And Rakoff described why prosecuting companies, rather than targeting individuals, produces lame outcomes:
But if your priority is prosecuting the company, a different scenario takes place. Early in the investigation, you invite in counsel to the company and explain to him or her why you suspect fraud. He or she responds by assuring you that the company wants to cooperate and do the right thing, and to that end the company has hired a former Assistant U.S. Attorney, now a partner at a respected law firm, to do an internal investigation. The company’s counsel asks you to defer your investigation until the company’s own internal investigation is completed, on the condition that the company will share its results with you. In order to save time and resources, you agree. Six months later the company’s counsel returns, with a detailed report showing that mistakes were made but that the company is now intent on correcting them. You and the company then agree that the company will enter into a deferred prosecution agreement that couples some immediate fines with the imposition of expensive but internal prophylactic measures. For all practical purposes the case is now over. You are happy because you believe that you have helped prevent future crimes; the company is happy because it has avoided a devastating indictment; and perhaps the happiest of all are the executives, or former executives, who actually committed the underlying misconduct, for they are left untouched.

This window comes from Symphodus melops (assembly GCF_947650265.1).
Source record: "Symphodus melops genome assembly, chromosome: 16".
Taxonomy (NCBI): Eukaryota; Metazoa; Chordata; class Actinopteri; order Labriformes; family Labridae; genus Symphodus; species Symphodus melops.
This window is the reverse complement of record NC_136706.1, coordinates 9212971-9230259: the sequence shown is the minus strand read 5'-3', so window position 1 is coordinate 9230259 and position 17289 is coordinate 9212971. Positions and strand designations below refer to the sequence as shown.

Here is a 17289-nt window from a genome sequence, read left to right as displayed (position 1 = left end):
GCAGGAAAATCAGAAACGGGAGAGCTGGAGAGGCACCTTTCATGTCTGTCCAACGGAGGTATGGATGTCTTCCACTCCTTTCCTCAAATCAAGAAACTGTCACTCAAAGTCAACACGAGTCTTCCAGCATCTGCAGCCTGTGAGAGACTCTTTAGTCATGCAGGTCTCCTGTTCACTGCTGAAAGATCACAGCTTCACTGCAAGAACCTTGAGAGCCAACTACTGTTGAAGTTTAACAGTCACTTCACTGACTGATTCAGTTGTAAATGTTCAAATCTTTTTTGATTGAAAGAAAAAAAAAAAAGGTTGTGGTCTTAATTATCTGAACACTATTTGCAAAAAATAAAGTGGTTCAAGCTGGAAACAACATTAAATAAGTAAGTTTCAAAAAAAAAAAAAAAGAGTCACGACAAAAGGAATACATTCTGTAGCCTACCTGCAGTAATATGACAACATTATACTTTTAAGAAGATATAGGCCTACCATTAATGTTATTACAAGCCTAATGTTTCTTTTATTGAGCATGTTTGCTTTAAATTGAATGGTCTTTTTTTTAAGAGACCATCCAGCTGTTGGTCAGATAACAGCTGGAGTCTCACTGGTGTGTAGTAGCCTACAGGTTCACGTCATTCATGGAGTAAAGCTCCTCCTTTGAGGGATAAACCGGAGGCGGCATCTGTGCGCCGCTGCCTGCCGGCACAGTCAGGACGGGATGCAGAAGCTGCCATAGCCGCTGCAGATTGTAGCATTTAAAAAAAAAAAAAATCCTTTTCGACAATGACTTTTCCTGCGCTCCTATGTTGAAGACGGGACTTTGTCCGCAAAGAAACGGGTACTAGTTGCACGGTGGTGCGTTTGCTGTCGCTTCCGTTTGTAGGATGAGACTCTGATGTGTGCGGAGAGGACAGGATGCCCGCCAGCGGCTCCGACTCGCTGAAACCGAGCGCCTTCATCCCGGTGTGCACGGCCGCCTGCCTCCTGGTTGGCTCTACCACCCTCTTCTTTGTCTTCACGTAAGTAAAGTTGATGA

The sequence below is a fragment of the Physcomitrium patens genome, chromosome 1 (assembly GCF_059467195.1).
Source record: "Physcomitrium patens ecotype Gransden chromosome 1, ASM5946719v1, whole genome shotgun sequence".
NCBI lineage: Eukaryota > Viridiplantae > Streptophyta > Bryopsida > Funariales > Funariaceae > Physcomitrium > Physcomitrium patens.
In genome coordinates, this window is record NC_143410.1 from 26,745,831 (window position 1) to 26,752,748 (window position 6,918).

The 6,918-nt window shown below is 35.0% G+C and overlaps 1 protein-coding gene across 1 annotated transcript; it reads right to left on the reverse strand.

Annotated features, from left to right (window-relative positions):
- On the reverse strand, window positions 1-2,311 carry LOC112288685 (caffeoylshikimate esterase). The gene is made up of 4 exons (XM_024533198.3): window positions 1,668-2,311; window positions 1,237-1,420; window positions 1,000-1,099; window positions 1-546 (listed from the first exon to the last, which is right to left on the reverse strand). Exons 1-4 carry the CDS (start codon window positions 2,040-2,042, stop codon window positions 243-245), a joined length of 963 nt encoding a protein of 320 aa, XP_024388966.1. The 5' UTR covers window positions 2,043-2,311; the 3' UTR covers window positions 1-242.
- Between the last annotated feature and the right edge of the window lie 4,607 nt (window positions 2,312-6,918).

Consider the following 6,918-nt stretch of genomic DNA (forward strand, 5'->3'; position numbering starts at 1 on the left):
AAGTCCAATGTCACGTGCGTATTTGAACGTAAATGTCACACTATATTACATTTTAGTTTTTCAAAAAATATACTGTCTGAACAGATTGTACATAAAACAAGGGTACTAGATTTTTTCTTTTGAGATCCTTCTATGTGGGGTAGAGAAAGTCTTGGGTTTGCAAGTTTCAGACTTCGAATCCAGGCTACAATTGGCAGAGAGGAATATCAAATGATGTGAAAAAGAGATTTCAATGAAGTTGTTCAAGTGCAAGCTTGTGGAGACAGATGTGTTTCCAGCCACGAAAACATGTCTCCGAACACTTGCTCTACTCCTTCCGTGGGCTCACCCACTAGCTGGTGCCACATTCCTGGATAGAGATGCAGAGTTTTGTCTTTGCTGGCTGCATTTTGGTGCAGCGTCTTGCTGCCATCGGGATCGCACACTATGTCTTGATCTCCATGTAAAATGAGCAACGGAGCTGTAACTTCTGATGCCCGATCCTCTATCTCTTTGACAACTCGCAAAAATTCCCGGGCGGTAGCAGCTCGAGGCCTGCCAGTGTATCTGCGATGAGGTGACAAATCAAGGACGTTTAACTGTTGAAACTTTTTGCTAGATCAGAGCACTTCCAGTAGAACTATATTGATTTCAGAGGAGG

I suggest that this is not the best way to proceed. Although it is supposedly justified in terms of preventing future crimes, I suggest that the future deterrent value of successfully prosecuting individuals far outweighs the prophylactic benefits of imposing internal compliance measures that are often little more than window-dressing. Just going after the company is also both technically and morally suspect. It is technically suspect because, under the law, you should not indict or threaten to indict a company unless you can prove beyond a reasonable doubt that some managerial agent of the company committed the alleged crime; and if you can prove that, why not indict the manager? And from a moral standpoint, punishing a company and its many innocent employees and shareholders for the crimes committed by some unprosecuted individuals seems contrary to elementary notions of moral responsibility.
On the one hand, it’s good to see Rakoff again rattling cages. On the other, it’s disheartening that the comparatively restrained remarks of a Federal judge serve as bold talk. It’s yet another reminder of how candid discussion of fraud and criminal conduct in the crisis has been successfully mislabled by a lapdog media as naive or ill informed.
If you are a Rakoff fan, he’s moderating a panel at Columbia Law School on Friday whose members include Neil Barofsky and John Coffee. I’m told it’s open to the public.